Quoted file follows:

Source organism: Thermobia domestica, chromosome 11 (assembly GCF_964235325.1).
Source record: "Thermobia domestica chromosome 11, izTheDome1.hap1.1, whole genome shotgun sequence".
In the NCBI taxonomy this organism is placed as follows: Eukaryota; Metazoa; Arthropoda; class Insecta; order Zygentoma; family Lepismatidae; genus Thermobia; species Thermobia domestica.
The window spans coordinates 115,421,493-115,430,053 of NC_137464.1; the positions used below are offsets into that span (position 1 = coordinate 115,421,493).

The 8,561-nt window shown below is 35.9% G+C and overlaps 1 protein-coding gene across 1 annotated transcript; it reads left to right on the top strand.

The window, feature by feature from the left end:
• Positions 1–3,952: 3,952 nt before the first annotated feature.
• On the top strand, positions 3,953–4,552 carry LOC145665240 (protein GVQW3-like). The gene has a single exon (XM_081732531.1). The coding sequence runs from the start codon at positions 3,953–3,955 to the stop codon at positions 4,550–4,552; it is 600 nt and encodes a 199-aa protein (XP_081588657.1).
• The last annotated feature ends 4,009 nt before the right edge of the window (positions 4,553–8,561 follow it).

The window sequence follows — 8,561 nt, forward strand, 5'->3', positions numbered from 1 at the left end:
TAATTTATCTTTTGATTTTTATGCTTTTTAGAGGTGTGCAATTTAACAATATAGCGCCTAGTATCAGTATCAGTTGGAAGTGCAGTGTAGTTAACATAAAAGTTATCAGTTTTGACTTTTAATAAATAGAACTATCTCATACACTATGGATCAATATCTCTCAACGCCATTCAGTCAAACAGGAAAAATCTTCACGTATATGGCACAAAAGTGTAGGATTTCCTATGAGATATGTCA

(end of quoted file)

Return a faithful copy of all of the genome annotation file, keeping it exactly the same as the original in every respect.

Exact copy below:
Source organism: Thermobia domestica, chromosome 11 (assembly GCF_964235325.1).
Source record: "Thermobia domestica chromosome 11, izTheDome1.hap1.1, whole genome shotgun sequence".
In the NCBI taxonomy this organism is placed as follows: Eukaryota; Metazoa; Arthropoda; class Insecta; order Zygentoma; family Lepismatidae; genus Thermobia; species Thermobia domestica.
The window spans coordinates 115,421,493-115,430,053 of NC_137464.1; the positions used below are offsets into that span (position 1 = coordinate 115,421,493).

The 8,561-nt window shown below is 35.9% G+C and overlaps 1 protein-coding gene across 1 annotated transcript; it reads left to right on the top strand.

The window, feature by feature from the left end:
• Positions 1–3,952: 3,952 nt before the first annotated feature.
• On the top strand, positions 3,953–4,552 carry LOC145665240 (protein GVQW3-like). The gene has a single exon (XM_081732531.1). The coding sequence runs from the start codon at positions 3,953–3,955 to the stop codon at positions 4,550–4,552; it is 600 nt and encodes a 199-aa protein (XP_081588657.1).
• The last annotated feature ends 4,009 nt before the right edge of the window (positions 4,553–8,561 follow it).

The window sequence follows — 8,561 nt, forward strand, 5'->3', positions numbered from 1 at the left end:
TAATTTATCTTTTGATTTTTATGCTTTTTAGAGGTGTGCAATTTAACAATATAGCGCCTAGTATCAGTATCAGTTGGAAGTGCAGTGTAGTTAACATAAAAGTTATCAGTTTTGACTTTTAATAAATAGAACTATCTCATACACTATGGATCAATATCTCTCAACGCCATTCAGTCAAACAGGAAAAATCTTCACGTATATGGCACAAAAGTGTAGGATTTCCTATGAGATATGTCA